There are many variables to consider when designing a magnetic separation system and tailoring it to the experimental goal. Bead surface functionalization is one key component, and often receives the most attention because it is the most obvious point of control for assay specificity. However, it is easy to lose site of the fundamental mechanics of magnetic separation. When designing a magnetic separation protocol it is also important to consider the movement of the magnetic particles in the magnetic field gradient. Superparamagnetic particles will form chains when placed into a magnetic field, a key property to have high enough separation speed for practical purposes.
Factors that govern aggregation behavior of paramagnetic beads
- Magnetic interaction between particles: In the absence of an external magnetic field superparamagnetic beads are not magnetic, i.e. its magnetic moment is zero. When they are placed into a magnetic field the magnetic material in each particle is magnetized and acquires magnetic moment. This magnetic moment will interact with neighboring magnetized particles and they can also attract or repel each other, exactly as two small magnets do. Chain-like structures of magnetic particles form when the magnetized individual particles are aligned in the magnetic field if the magnetic interaction overcome thermal fluctuations. The strength of the interaction between superparamagnetic particles will increase with applied magnetic field strength, as at low field the magnetic moment is proportional to it (constant susceptibility). After a certain value of the applied magnetic field (saturation field), the magnetic moment reaches a maximum value and remains constant. If the applied magnetic field is removed, all the particle lose the magnetic moment and the chains are dissolved by the thermal fluctuations.Only if the particles are not superparamagnetic, the particles have a remanent magnetic moment and the chained aggregation can survive without applied magnetic field or other mechanism that keep the particles together.
- Concentration of beads in solution:The chain aggregation of magnetic particles is more likely to occur when there is a higher concentration of particles in solution, as the magnetic interaction between particles will be stronger due the shorter distance to its neighbours. If the concentration of particles in solution is further increased or if the applied magnetic field is further enhanced then the one-dimensional chains may begin to interact to form bundles.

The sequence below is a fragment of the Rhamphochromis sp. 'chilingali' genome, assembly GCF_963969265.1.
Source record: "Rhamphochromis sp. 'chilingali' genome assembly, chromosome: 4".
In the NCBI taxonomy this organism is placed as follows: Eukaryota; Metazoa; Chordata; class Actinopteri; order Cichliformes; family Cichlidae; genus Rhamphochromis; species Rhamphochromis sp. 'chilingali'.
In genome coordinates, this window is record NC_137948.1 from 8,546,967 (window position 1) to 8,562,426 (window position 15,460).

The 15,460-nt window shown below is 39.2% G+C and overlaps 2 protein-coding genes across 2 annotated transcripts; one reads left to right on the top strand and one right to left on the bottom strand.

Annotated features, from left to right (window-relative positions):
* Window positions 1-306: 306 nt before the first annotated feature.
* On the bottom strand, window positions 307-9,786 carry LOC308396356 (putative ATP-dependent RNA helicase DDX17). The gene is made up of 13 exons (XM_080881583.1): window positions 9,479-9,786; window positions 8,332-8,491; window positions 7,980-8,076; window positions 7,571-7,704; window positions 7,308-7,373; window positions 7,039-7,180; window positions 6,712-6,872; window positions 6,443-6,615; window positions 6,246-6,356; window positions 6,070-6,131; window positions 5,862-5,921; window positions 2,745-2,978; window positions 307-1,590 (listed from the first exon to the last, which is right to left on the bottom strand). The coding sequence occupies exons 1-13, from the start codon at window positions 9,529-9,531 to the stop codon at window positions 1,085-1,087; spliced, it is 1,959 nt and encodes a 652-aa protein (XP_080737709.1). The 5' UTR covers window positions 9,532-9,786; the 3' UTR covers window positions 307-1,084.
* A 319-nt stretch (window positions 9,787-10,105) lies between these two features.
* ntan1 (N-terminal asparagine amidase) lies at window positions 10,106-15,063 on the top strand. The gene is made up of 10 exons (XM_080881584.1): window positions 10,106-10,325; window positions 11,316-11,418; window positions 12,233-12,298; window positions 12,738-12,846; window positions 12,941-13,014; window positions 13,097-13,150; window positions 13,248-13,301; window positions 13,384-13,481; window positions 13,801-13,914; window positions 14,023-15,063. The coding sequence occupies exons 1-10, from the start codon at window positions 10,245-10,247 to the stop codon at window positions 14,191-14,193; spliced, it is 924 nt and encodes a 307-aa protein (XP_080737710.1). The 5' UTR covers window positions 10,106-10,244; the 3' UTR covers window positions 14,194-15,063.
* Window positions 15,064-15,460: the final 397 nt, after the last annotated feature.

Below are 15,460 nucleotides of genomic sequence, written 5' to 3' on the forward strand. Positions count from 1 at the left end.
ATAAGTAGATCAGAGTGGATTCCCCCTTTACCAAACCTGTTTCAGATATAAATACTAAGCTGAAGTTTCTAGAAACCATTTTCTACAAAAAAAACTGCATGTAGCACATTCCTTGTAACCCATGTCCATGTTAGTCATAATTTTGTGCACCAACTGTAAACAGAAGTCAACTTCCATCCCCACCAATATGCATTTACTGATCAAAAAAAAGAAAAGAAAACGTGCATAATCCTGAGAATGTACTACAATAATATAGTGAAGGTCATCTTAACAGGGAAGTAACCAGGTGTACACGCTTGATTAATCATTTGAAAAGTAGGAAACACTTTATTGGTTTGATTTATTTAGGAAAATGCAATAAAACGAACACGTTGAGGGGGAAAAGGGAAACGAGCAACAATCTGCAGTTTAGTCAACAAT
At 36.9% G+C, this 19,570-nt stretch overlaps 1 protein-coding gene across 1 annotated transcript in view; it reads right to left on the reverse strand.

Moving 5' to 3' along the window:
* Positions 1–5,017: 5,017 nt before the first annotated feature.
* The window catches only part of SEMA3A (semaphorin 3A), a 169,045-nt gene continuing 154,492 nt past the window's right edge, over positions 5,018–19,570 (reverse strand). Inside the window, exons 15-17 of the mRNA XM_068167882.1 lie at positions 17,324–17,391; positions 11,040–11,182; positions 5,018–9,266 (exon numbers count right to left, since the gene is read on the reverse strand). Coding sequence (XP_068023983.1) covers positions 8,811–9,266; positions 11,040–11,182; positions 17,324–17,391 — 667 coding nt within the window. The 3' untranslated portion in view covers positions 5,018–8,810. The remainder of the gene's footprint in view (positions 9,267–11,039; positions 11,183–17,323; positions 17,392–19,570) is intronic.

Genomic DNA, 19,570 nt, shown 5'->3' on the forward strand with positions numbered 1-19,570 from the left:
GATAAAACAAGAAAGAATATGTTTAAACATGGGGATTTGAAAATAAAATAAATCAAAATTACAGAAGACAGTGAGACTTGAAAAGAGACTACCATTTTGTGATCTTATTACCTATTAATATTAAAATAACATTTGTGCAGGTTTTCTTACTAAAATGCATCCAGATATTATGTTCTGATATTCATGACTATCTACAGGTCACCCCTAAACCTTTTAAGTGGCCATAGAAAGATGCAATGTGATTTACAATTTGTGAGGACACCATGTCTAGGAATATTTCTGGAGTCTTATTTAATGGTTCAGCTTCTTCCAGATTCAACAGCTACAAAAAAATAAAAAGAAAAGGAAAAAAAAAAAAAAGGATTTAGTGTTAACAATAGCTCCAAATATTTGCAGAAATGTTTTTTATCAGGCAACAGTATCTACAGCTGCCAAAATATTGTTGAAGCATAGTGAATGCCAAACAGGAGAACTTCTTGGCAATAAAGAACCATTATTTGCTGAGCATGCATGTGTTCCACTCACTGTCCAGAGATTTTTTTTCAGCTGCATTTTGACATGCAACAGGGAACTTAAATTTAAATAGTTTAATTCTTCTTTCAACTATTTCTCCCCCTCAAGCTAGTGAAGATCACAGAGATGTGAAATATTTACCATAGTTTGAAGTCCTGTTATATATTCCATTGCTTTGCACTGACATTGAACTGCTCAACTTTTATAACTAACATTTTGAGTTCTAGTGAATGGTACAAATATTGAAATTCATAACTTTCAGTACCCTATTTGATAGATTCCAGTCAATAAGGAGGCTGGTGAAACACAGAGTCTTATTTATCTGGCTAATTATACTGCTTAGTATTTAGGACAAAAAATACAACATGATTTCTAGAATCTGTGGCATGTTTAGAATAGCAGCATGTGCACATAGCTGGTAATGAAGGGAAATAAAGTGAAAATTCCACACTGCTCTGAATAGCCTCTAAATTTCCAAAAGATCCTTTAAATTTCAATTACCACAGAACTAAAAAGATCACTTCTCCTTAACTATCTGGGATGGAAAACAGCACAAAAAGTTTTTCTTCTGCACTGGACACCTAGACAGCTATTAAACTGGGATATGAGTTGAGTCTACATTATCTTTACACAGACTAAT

Aggregation of magnetic beads is undesirable during bead processing steps
Aggregation of magnetic beads is undesirable if it happens during the processing steps (coating and functionalizing) prior to use in magnetic separation. This irreversible aggregation occurs when the proper protocol is not followed or if the magnetic force used to retain the beads is too high. Note that for classical magnetic separators, the magnetic force decreases with the distance to the retention area and, even if it is very weak -larger separation time- over the farthest beads, the retention force can be extremely high. The new biomagnetic separation systems, however,generates magnetic field profiles able to keep the force constant over the working volume. Thus, the magnetic force is stronger over the farthest beads (faster separation without bead losses), but at the same time the retention force is just the needed to avoid losses when the supernatant is aspirated.
If this specific point is not properly addressed, irreversible aggregated beads are incubated with the target molecule there will be poor binding and the separation will be highly variable.
Gaining more control over magnetic bead aggregation
It is important to consider the effects that bead concentration and magnetic force can have on the aggregation of magnetic particles. Reversible chain-like aggregation are necessary to have practical speeds on the separation process. Small diameter (or low magnetic moment) particles will move individually, having separation speed orders of magnitude slower, with separation times measured in hours/days instead seconds/minutes. But excessive magnetic force (as is the case on the retention area of classical magnetic separators) can be detrimental during early bead-processing stages, as it may generate irreversible aggregates ( ‘clumps’) and hidden some of the surface from exposure to the functional molecule, avoiding its binding. That would lead to higher variability (the functionalized area will depend on the ‘aggregation’ history of the different beads)